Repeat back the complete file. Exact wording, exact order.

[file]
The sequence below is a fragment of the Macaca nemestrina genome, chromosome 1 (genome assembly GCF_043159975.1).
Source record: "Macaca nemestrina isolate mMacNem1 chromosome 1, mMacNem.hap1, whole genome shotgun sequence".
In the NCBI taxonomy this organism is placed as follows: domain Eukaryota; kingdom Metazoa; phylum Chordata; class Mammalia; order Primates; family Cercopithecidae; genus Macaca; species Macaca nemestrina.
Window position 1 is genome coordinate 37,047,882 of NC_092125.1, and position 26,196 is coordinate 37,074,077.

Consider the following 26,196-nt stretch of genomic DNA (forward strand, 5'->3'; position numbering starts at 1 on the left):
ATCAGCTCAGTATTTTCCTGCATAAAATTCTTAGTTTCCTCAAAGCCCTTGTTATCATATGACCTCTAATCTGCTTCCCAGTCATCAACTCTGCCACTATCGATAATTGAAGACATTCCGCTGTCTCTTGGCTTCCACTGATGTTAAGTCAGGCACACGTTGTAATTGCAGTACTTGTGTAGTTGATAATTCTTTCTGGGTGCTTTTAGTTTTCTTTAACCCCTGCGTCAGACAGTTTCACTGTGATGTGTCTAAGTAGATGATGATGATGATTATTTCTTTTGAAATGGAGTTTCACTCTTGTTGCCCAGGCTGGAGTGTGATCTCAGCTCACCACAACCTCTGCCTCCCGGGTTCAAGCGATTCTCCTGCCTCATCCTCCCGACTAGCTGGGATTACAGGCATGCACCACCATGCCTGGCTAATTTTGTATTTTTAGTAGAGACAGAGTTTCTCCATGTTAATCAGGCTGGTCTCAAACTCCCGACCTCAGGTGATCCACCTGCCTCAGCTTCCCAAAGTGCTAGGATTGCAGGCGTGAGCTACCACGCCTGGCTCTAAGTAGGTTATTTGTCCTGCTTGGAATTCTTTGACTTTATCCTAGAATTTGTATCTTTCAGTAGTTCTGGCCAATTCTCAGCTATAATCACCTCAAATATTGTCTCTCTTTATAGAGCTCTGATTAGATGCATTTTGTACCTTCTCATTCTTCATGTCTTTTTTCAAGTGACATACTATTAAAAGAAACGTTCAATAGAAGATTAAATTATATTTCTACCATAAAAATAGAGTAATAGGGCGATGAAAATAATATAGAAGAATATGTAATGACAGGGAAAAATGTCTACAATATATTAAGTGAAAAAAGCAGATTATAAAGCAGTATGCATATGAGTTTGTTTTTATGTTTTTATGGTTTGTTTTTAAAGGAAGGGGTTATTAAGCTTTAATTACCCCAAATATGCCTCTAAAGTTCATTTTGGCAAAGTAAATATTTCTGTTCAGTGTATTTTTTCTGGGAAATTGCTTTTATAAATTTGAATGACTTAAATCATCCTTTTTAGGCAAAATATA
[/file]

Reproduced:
The sequence below is a fragment of the Macaca nemestrina genome, chromosome 1 (genome assembly GCF_043159975.1).
Source record: "Macaca nemestrina isolate mMacNem1 chromosome 1, mMacNem.hap1, whole genome shotgun sequence".
In the NCBI taxonomy this organism is placed as follows: domain Eukaryota; kingdom Metazoa; phylum Chordata; class Mammalia; order Primates; family Cercopithecidae; genus Macaca; species Macaca nemestrina.
Window position 1 is genome coordinate 37,047,882 of NC_092125.1, and position 26,196 is coordinate 37,074,077.

Consider the following 26,196-nt stretch of genomic DNA (forward strand, 5'->3'; position numbering starts at 1 on the left):
ATCAGCTCAGTATTTTCCTGCATAAAATTCTTAGTTTCCTCAAAGCCCTTGTTATCATATGACCTCTAATCTGCTTCCCAGTCATCAACTCTGCCACTATCGATAATTGAAGACATTCCGCTGTCTCTTGGCTTCCACTGATGTTAAGTCAGGCACACGTTGTAATTGCAGTACTTGTGTAGTTGATAATTCTTTCTGGGTGCTTTTAGTTTTCTTTAACCCCTGCGTCAGACAGTTTCACTGTGATGTGTCTAAGTAGATGATGATGATGATTATTTCTTTTGAAATGGAGTTTCACTCTTGTTGCCCAGGCTGGAGTGTGATCTCAGCTCACCACAACCTCTGCCTCCCGGGTTCAAGCGATTCTCCTGCCTCATCCTCCCGACTAGCTGGGATTACAGGCATGCACCACCATGCCTGGCTAATTTTGTATTTTTAGTAGAGACAGAGTTTCTCCATGTTAATCAGGCTGGTCTCAAACTCCCGACCTCAGGTGATCCACCTGCCTCAGCTTCCCAAAGTGCTAGGATTGCAGGCGTGAGCTACCACGCCTGGCTCTAAGTAGGTTATTTGTCCTGCTTGGAATTCTTTGACTTTATCCTAGAATTTGTATCTTTCAGTAGTTCTGGCCAATTCTCAGCTATAATCACCTCAAATATTGTCTCTCTTTATAGAGCTCTGATTAGATGCATTTTGTACCTTCTCATTCTTCATGTCTTTTTTCAAGTGACATACTATTAAAAGAAACGTTCAATAGAAGATTAAATTATATTTCTACCATAAAAATAGAGTAATAGGGCGATGAAAATAATATAGAAGAATATGTAATGACAGGGAAAAATGTCTACAATATATTAAGTGAAAAAAGCAGATTATAAAGCAGTATGCATATGAGTTTGTTTTTATGTTTTTATGGTTTGTTTTTAAAGGAAGGGGTTATTAAGCTTTAATTACCCCAAATATGCCTCTAAAGTTCATTTTGGCAAAGTAAATATTTCTGTTCAGTGTATTTTTTCTGGGAAATTGCTTTTATAAATTTGAATGACTTAAATCATCCTTTTTAGGCAAAATATA